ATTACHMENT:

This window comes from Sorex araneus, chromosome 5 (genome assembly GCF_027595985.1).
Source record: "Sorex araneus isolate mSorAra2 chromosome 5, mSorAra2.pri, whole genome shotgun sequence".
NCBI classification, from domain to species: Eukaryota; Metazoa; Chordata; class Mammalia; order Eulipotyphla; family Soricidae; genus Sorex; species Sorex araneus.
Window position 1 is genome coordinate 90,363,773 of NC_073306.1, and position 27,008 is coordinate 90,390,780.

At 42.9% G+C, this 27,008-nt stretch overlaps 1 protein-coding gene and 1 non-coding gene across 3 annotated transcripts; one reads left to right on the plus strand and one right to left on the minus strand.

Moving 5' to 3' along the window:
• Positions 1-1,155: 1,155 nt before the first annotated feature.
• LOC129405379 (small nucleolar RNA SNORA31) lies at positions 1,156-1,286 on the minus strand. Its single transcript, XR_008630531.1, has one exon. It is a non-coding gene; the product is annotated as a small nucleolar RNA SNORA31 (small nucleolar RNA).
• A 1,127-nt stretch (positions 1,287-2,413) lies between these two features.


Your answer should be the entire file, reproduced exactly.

This window comes from Sorex araneus, chromosome 5 (genome assembly GCF_027595985.1).
Source record: "Sorex araneus isolate mSorAra2 chromosome 5, mSorAra2.pri, whole genome shotgun sequence".
NCBI classification, from domain to species: Eukaryota; Metazoa; Chordata; class Mammalia; order Eulipotyphla; family Soricidae; genus Sorex; species Sorex araneus.
Window position 1 is genome coordinate 90,363,773 of NC_073306.1, and position 27,008 is coordinate 90,390,780.

At 42.9% G+C, this 27,008-nt stretch overlaps 1 protein-coding gene and 1 non-coding gene across 3 annotated transcripts; one reads left to right on the plus strand and one right to left on the minus strand.

Moving 5' to 3' along the window:
• Positions 1-1,155: 1,155 nt before the first annotated feature.
• LOC129405379 (small nucleolar RNA SNORA31) lies at positions 1,156-1,286 on the minus strand. Its single transcript, XR_008630531.1, has one exon. It is a non-coding gene; the product is annotated as a small nucleolar RNA SNORA31 (small nucleolar RNA).
• A 1,127-nt stretch (positions 1,287-2,413) lies between these two features.